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Center for Health Services and Outcomes Research

Patient Safety

Linking Blood Stream Infections to Intensive Care Nursing Context of Care and Process

A collaborative effort to reduce central line-associated bloodstream infections (CLABSI) was implemented and evaluated in intensive care units in two large faith-based systems. The intervention group sustained rates <1 infection per 1,000 central line days at 19 months (an 81% reduction). The control group became a second intervention group and reduced infection rates to <1/1,000 central line days (a 69% reduction) at 12 months. This study demonstrated a causal relationship between the multifaceted intervention and the reduced central line-associated bloodstream infections. Both groups decreased infection rates after implementation and sustained these results over time, replicating the results found in previous pre-post studies of this intervention and providing further evidence that most central line-associated bloodstream infections are preventable.

The project also showed that nursing care hours per patient day greater than 20 hours were associated with lower CLABSI rates. Increasing nursing hours per patient day was also associated with shorter LOS, with the strongest relationship where nursing hours per patient day were lower (< 20 hours compared to ≥ 20 hours). A higher skill mix was associated with shorter LOS but higher CLABSI rates. We found no significant relationships of nursing turnover with any outcome, or between any nursing variables and patient mortality. Our findings suggest that nursing care hours per patient day and nursing skill mix significantly contribute to CLABSI prevention and LOS in the ICU setting.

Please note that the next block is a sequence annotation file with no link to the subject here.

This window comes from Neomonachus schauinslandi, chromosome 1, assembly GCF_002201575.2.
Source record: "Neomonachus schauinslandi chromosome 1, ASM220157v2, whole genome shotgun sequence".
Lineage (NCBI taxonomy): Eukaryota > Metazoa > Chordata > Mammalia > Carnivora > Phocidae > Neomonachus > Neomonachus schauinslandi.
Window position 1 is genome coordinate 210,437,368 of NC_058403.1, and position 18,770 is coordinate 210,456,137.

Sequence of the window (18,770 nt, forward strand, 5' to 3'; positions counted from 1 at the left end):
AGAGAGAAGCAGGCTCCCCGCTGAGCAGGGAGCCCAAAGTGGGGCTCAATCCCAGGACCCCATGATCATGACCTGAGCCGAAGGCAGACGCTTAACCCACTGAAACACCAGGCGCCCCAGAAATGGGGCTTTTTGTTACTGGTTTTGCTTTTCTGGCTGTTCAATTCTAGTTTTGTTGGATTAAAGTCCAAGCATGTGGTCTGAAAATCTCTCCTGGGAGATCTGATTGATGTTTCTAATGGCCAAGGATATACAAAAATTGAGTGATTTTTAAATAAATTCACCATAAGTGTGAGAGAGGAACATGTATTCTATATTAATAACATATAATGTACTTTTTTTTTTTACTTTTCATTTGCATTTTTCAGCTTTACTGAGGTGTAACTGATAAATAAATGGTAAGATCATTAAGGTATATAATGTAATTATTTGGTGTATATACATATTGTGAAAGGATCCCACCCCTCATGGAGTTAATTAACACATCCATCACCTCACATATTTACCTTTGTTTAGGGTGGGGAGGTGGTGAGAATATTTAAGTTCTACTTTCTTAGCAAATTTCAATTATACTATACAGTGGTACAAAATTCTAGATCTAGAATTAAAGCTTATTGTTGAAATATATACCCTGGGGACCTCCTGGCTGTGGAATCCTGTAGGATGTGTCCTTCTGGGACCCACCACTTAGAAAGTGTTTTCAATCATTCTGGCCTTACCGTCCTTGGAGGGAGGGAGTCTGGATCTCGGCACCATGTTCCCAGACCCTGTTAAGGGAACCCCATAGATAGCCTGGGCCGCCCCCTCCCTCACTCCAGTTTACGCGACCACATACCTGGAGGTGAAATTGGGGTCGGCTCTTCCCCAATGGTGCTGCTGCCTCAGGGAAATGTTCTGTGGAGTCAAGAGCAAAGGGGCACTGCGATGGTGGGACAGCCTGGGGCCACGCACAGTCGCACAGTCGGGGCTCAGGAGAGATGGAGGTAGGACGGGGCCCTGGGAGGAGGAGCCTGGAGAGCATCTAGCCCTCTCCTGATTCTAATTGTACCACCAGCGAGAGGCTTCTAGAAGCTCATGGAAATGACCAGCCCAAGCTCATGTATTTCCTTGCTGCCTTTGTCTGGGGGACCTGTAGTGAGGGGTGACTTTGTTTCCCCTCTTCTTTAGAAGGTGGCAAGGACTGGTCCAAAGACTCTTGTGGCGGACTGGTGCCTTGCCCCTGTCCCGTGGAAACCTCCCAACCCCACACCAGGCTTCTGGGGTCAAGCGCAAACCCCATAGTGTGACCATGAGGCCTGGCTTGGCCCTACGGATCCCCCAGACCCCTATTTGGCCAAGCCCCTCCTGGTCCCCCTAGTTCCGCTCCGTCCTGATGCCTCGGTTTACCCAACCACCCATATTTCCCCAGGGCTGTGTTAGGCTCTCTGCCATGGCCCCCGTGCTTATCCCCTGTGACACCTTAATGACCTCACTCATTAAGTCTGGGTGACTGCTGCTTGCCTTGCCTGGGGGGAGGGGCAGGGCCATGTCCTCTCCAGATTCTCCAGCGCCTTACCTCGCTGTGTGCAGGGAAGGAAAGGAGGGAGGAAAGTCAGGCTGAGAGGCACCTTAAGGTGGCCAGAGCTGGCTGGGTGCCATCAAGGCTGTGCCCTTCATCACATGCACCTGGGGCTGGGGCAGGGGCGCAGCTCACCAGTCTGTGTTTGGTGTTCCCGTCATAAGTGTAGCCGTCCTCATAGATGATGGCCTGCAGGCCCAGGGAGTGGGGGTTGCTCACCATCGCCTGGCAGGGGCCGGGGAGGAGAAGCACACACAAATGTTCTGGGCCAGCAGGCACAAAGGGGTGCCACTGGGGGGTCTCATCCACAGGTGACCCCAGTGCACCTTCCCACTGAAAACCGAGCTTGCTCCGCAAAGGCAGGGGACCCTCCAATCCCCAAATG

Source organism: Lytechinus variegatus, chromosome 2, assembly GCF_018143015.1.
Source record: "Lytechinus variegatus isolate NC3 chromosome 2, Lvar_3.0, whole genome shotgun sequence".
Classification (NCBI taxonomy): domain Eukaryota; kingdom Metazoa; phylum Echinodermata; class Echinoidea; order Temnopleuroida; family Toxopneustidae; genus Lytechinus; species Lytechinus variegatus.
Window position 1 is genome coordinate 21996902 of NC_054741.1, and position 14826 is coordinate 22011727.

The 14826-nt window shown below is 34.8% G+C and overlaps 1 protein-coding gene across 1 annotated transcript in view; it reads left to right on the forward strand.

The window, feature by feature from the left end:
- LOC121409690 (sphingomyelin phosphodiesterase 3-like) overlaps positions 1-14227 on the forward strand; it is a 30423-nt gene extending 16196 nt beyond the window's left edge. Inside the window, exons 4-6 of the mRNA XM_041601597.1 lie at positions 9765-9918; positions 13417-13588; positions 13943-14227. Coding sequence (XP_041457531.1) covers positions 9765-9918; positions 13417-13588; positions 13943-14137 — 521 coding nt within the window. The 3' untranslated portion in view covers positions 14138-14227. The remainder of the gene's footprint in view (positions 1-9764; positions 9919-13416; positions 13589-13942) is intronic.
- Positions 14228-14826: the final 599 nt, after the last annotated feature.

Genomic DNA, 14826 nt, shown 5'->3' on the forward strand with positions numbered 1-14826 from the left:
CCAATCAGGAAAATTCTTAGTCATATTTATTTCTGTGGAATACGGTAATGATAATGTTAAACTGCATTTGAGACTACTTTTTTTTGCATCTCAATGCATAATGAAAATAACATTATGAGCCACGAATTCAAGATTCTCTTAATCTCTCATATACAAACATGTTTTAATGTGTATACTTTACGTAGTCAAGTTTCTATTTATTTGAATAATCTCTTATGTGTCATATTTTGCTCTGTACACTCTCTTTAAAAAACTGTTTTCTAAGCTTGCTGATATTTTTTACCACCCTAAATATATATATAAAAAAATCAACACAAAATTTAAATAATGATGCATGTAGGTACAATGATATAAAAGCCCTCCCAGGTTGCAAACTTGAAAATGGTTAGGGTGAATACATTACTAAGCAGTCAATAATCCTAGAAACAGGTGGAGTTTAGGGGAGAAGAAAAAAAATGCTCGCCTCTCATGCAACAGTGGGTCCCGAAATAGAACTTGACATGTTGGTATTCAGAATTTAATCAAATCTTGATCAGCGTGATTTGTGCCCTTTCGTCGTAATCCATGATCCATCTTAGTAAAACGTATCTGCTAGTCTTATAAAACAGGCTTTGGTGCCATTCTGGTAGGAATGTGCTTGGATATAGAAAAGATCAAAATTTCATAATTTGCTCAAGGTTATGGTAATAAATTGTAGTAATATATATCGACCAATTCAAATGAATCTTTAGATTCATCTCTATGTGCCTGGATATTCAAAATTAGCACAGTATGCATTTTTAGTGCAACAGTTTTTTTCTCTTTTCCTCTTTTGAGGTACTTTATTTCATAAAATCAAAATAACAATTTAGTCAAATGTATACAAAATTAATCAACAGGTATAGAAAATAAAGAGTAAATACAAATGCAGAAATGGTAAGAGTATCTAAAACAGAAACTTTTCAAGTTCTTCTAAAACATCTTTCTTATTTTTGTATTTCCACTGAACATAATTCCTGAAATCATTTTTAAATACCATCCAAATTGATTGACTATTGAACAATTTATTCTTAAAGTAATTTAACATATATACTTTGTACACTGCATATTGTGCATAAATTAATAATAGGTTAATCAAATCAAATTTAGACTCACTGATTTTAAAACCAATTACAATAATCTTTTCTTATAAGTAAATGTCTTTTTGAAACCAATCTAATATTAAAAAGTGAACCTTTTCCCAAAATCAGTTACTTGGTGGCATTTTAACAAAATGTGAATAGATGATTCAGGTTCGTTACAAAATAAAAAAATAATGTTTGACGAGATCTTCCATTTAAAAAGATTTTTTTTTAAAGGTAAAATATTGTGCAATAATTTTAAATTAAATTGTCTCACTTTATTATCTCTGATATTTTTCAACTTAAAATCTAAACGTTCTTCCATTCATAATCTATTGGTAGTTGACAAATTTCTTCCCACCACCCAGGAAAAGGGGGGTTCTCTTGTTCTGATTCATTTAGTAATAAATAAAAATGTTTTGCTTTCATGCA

Publications:

Marsteller JA, Sexton JB, Hsu YJ, Hsaio CJ, Pronovost PJ, Thompson, D. (2012). A Multicenter Phased Cluster-Randomized Controlled Trial to Reduce Central Line Associated Blood Stream Infections.” Critical Care Medicine, 2012 Aug 10. [Epub ahead of print].

Thompson DA, Hsu YJ, Chang BH,  Marsteller JA (2013). Impact of nursing staffing on patient outcomes in intensive care units.  Journal of Nursing Care 2: 128.